Milreu ruins – a National Monument, these ruins were discovered by Estacio da Veiga whose excavations began in 1877, it is a Rustic Villa inhabited since the first century AD, undergoes major changes in Century II / III, when passing the luxury building, noticeable even the remains of mosaics and marble. Villa develops around a central peristilo connected directly to the spa, large. The mention the gallery temple dedicated to the worship of water already in the fourth century A.D. and has been successively re-used to the Islamic period. In the Interpretation Centre of the ruins, you can see the model of the temple and some constructive aspects of the Villa, as well as replicas of imperial busts. In the summer, from May to September, it is open from 9: 30h to 13: 00h and 14: 00h to 18: 30h. In winter, from October to April from 9: 00h to 13: 00h and 14: 00h to 17: 30h. Closed on Mondays and holidays from January 1, May 1 and December 25.
Mother Church of São Pedro – due to the transfer of the Cathedral of Silves to Faro in 1577, the Order of Santiago, who then occupied the Church of Santa Maria, is obliged to abandon it, going to build a new church on the site which has existed since 1518, a chapel founded by resident fishermen in the Ribeira district, thus resulting in the Church of St. Peter and Parish Church. A Public Interest Monument, with three naves, the highest center, separated by Doric columns and round arches in the Renaissance style. The chancel lies decorated with an altarpiece of the late seventeenth century, belonging to the period of the experimental baroque. An image in stone of Our Lady of Hope and an image of Santa Ana, attributed to the sculptor Machado de Castro, are part of the spoils of this church, which also includes screens and images from various convents. Is open Monday to Friday from 8: 30h to 12: 00h and 15: 00h to 18: 00h, Saturday from 9:00 am to 12: 00h and 15: 00h to 18: 00h on Sunday from 9:30 to 11: 00h. Worship schedule runs from Tuesday to Saturday at 18: 00h and Sunday at 11: 00h.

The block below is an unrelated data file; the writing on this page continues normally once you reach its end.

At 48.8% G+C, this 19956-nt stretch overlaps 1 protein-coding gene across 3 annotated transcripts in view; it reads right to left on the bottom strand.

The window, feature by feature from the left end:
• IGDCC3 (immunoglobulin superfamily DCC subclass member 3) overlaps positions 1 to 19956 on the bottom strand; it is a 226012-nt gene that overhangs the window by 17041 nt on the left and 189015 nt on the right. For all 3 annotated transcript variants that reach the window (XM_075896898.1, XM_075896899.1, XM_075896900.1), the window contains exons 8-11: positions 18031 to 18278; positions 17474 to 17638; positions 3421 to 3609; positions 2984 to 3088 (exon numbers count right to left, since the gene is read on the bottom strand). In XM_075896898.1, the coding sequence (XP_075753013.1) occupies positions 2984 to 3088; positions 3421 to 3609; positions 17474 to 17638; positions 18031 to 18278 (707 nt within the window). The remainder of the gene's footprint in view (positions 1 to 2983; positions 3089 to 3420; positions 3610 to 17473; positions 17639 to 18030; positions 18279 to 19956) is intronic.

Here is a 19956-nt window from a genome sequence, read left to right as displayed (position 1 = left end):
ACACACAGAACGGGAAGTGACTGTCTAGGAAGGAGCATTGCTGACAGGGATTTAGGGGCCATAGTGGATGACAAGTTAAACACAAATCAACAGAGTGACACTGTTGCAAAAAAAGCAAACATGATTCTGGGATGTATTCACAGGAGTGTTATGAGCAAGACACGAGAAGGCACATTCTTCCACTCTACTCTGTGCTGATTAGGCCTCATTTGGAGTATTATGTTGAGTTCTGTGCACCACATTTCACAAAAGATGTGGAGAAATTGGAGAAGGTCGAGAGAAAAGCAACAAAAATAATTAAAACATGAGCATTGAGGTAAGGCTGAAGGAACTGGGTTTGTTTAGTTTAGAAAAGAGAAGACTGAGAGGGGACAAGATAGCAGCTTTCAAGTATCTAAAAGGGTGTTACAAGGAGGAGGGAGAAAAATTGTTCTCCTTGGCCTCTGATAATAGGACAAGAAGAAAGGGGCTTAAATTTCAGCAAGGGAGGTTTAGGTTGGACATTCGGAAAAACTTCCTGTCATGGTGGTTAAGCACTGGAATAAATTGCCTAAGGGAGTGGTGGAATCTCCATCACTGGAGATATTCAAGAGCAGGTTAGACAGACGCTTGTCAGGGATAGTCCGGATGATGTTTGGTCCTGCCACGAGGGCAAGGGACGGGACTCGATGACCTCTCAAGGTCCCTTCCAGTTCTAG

Convent Church of Santo António dos Capuchos – considered as a Public Interest Monument, was built in 1620 by Bishop John Coutinho. His works continued until 1622 and was inaugurated on June 13, the day of St. Anthony patron. In the early nineteenth century, due to the extinction of the religious orders, the convent of this church installed the National Guard, where up to today. They are also worthy of mention the work of tiles and carvings that are inside.